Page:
[Reading] ➼ Hyperborea Author Clark Ashton Smith – Dolove.info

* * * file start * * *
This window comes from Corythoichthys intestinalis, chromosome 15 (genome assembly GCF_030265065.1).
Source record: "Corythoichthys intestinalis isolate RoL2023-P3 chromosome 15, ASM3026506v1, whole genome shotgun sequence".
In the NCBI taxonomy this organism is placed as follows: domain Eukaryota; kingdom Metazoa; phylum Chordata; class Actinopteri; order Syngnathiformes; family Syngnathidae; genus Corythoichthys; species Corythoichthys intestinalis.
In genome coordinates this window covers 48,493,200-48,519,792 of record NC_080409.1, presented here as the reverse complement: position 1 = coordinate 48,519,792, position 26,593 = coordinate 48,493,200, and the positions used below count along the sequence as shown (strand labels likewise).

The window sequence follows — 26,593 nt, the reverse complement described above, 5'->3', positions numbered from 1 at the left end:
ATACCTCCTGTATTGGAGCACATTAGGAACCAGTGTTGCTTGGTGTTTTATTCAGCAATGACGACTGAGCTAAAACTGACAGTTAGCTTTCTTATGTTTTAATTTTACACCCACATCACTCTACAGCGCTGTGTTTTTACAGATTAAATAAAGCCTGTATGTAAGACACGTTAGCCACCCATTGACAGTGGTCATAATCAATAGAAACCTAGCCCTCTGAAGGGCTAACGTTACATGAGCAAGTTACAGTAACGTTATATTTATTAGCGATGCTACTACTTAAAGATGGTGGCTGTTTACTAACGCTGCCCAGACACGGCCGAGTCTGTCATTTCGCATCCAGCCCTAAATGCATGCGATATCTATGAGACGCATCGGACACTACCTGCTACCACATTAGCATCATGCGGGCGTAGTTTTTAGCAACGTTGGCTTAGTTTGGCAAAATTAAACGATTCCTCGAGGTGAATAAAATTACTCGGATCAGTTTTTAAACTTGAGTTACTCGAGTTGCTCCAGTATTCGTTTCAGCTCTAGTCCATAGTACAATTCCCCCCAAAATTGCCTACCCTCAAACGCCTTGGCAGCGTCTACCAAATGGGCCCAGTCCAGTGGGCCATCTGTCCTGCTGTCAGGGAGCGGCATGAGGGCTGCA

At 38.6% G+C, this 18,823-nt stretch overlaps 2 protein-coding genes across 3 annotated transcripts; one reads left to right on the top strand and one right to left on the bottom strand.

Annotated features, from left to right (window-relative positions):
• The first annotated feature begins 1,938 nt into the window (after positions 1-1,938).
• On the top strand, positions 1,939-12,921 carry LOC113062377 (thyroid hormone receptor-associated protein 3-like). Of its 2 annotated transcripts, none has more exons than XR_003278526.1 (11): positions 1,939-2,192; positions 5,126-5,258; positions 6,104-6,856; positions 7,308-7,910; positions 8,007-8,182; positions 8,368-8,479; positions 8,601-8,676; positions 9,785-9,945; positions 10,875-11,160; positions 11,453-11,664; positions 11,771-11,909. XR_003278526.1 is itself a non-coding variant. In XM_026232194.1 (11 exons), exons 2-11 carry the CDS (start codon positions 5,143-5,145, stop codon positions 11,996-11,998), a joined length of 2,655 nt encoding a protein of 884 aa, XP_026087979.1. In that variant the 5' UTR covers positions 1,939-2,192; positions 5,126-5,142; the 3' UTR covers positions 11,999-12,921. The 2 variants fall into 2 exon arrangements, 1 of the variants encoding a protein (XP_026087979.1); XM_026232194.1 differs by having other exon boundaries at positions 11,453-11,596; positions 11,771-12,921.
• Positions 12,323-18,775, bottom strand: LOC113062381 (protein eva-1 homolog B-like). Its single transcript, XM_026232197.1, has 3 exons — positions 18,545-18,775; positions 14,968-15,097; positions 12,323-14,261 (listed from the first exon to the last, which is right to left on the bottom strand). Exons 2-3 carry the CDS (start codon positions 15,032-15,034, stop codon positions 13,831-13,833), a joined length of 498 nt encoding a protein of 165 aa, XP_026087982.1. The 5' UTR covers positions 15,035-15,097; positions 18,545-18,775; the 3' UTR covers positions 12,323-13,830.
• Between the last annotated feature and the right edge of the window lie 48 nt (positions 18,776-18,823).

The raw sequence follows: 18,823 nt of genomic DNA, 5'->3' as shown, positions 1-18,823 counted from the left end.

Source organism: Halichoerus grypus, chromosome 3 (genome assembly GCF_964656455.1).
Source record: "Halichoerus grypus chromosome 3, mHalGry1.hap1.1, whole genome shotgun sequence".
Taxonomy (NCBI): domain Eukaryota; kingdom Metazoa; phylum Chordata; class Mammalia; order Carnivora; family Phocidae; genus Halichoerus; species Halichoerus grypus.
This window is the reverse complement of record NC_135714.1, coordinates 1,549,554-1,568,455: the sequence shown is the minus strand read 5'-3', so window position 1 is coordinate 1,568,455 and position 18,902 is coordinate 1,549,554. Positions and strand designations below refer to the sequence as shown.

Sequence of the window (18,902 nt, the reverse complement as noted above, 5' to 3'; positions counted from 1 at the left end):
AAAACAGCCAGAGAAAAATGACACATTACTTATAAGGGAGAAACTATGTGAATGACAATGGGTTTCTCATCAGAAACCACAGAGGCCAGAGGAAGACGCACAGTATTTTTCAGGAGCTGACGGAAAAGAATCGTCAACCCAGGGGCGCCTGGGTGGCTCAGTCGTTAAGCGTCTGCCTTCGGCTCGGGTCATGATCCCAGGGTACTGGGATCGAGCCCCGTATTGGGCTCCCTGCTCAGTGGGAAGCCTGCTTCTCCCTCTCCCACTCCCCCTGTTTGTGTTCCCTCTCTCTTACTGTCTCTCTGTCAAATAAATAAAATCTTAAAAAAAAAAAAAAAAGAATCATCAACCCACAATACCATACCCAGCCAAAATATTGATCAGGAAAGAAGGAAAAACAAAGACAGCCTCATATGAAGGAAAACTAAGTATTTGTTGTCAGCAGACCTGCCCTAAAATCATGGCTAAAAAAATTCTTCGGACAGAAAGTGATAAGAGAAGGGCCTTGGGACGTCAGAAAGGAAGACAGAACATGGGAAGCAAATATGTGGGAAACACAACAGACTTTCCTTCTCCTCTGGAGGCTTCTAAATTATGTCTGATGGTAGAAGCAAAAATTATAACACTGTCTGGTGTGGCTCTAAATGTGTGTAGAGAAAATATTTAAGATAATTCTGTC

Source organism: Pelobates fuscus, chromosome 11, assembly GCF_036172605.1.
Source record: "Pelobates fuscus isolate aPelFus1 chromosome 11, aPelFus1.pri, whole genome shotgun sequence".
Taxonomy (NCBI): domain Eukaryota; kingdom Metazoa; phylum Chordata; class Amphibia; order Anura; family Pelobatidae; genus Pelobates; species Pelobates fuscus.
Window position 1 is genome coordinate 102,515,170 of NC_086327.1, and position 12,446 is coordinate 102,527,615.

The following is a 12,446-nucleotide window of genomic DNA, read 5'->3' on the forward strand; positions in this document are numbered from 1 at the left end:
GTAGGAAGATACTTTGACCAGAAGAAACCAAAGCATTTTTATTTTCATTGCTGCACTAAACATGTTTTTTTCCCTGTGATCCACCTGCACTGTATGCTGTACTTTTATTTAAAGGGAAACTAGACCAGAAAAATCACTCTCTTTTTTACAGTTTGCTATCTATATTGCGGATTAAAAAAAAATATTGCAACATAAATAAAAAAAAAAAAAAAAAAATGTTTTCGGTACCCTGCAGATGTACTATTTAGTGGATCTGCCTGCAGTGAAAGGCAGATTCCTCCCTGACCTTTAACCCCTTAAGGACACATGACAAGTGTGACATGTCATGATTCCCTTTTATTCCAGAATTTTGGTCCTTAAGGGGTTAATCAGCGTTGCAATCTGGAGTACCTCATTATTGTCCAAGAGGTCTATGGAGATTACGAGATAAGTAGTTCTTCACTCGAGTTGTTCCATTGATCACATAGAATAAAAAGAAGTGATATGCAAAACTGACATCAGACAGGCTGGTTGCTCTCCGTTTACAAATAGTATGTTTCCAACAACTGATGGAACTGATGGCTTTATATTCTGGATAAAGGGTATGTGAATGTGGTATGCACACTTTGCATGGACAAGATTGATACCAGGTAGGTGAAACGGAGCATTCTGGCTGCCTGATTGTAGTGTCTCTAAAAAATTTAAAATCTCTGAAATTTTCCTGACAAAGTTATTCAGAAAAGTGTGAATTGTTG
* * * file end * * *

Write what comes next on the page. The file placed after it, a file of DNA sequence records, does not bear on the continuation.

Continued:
More perfection from the lord of weird talking about Hyperborea also known as The Cycles Commorion refers to a series of fantasy novels, written by Clark Ashton Smith and published in several magazines of fantasy including Weird Tales between thirty and fifty years of the century last The first comprehensive anthology is published only in 1971 by Ballantine Books, which relies on Lin Carter the daunting task of making a chronological arrangement of these works as had already happened with Zothique.Clark Ashton Smith takes us back in history, even in pre history, narrating the story of the inhabitants of Hyperborea, an imaginary continent place in the current terrestrial Arctic Circle, where the inhabitants live in the thriving city of Commorion The Tales of Hyperborea are all self contained and can be read individually without any problem, even if they are often cited of the characters in other stories Clark Ashton Smith is a master blend the sword and sorcery, Greek mythology and the Cthulhu Mythos, painting a setting left and grim, sometimes arouses horror, in which there are neither heroes nor antiheroes, but only ordinary people And they endanger their lives every day, when they face the attacks of dinosaurs and other prehistoric animals fierce, but also attacks of monstrous creatures that threaten the very existence of their community Although there are some who recant the supernatural and magic, of Hyperborea are some terrifying deities in the flesh to which people address their prayers and offer sacrifices These are beings of featured monstrous, from the most disparate planets in the universe, which often enjoy to claim victims among humans By adopting this expedient, Clark Ashton Smith directly recalls the cosmology of his friend HP Lovecraft, attributing to these beings extraterrestrial origin Among the various gods, remember Tsathaggua, belonging to the Great Old Ones, who is depicted with body size titanic, disproportionate to the limbs, with the face of toad and bat wings.There are also different races as well as the human, as ibhlemphroims or ephiqhs, snake men, who are not always malicious towards hyperboriani, but which have completely different customs and traditions.I do not want to dwell over to avoid making the spoiler However I think any fan of fantasy should read this book that I think unique, precisely because of the complexity of the elements present in it which gives it a dark and baroque charm, hard to find in other novels. Science Fiction, Adventure, FantasyContents Introduction Lin Carter Hyperborea The Muse Of Hyperborea Prose Poem The Seven Geases The Weird Of Avoosl Wuthoqquan The White Sybil The Testament Of Athammaus The Coming Of The White Worm Ubbo Sathla The Door To Saturn The Ice Demon The Tale Of Satampra Zeiros The Theft Of The Thirty Nine Girdles The World S Rim The Abominations Of Yondo The Desolation Of Soom The Passing Of Aphrodite The Memnons Of The Night Notes On The Commoriom Myth Cycle , By Lin Carter Here are my notes on the stories in this collection They may have SPOILERS so beware.I love Clark Ashton Smith though none of these blew me away but none of them were terrible either This guy uses words I ve never even heard of in 40 years of reading all the time Ubbo Sathla 6.5 Hyperborea A fancy stone connects it s buyer with an ancient sorcerer and then even farther back to land before mankind.The White Sybil 7.0 Hyperborea The guys sees the legendary White Sybil and then must seek it the rest of his days She approaches him and he tries to take her gets struck dumb, marries a hillwoman that he thinks is the Sybil.The Testament of Athammaus 6.5 Hyperborea Bad guy keeps coming back after they execute him Everytime he s less human then grows huge and takes over city Cool idea but I would have burnt the body after the 2nd time.The Muse of Hyperborea, a Prose Poem 7.0 Hyperborea Very short prose poem but coolThe Weird of Avoosl Wuthoqquan 6.0 Hyperborea, greedy guy chases rolling gems into a cave with a monster Fun and exotic.The Door to Saturn 6.5 Hyperborea, kinda long strange tale, a priest chases an evil sorcerer through a gate that leads to Saturn The sorcerer thinks he was given a message by a god of Saturn but the god was really just saying goodbye They meet a bunch of strange races and end up living the rest of their lives on Saturn.The Seven Geases 6.0 Hyperborea, too repetitive but some cool ideas.The Coming of the White Worm 7.0 Hyperborea, Very original, not that great, but incredibly strangeThe Theft of the Thirty nine Girdles 6.0 Hyperborea originally titled The Power of Hyperborea Kind of simple with some cool imagery Too easy with a slightly surprising ending.The Ice Demon 7.0 Hyperborea The demon is the glacier which is a cool idea and I liked how the main character kept trying to rationalize the supernatural events that were happening It was scary.The Tale of Satampra Zeiros 6.5 Hyperborea The ending was kind of abrupt but I liked how the main characters were constantly getting drunk Cool monster too.The Passing of Aphrodite 5.5 The World s Rim, descent visual but not much of a story.The Desolation of Soom 6.0 The World s Rim 1.5 pages, lovers walk through terror and don t even notice itThe Abominations of Yondo 7.0 The World s Rim 1.5 pages, Prisoner is tortured and set free in haunted desert decides torture is preferable and heads backThe Memnons of the Night 6.5 The World s Rim Singing ancient statues Set in the fictional continent of Hyperborea modern Greenland , this is a collection of short stories which share the same setting, although they are not linked together Being weird fiction at its finest, I d recommend it to all the fun of this genre, plus to all Lovecraft s lovers. Smith, while not as well remembered as his peers Robert E Howard and H.P.Lovecraft, was a member of the classic Weird Tales circle, and a master of the fantasy genre While occasionally baroque and florid, Smith s best work evoked compelling alien lands and characters, and is well worth re sampling from time to time HYPERBOREA was one of his best. best short story clark ashton smith s the white sybil Master Priest Klarkash Ton of Rlim Shaikorth, I bow to you and your Liber Ivonis. Reading this was a huge disappointment I m disappointed that I didn t read it during the heyday of my fantasy role playing The sand of the desert of Yondo is not as the sand of other deserts for Yondo lies nearest of all to the world s rim and strange winds, blowing from a gulf no astronomer may hope to fathom, have sown its ruinous fields with the gray dust of corroding planets, the black ashes of extinguished suns The dark, orblike mountains which rise from its wrinkled and pitted plains are not all its own, for some are fallen asteroids half buried in that abysmal sand Things have crept in from nether space, whose incursion is forbid by the gods of all proper and well ordered lands but there are no such gods in Yondo, where live the hoary genii of stars abolished, and decrepit demons left homeless by the destruction of antiquated hells.What I could have done with that, and it is just one paragraph among two hundred pages of weird fantasy.Clark Ashton Smith was part of the Lovecraft Howard circle, and in his Hyperborean stories it definitely shows They had similar ideas about ancient gods and ancient lands Smith s is fantasy oriented than Lovecraft s, and weird than Howard s Lin Carter also provides a guess at a map of Hyperborea and an attempt at the chronological order of the stories if I have any quibble with the book it is that I prefer stories presented in order of when they were written, but that s a pretty minor complaint. I first enjoyed this book in High School, many years ago heroic fantasy was always my favorite The descriptive wordage and complex usage of long lost adjectives was a challenge but it made for the savory aspect of reading his work Anyone interested in the lure of lost worlds should avail themselves of Clark Ashton Smith This volume is a must read for anyone reading this genre of books It would be great to see this work transposed to film maybe not But I recall the various visions and images of these ancient continents and characters and will forever be anad of this style that very few writers have ventured to master.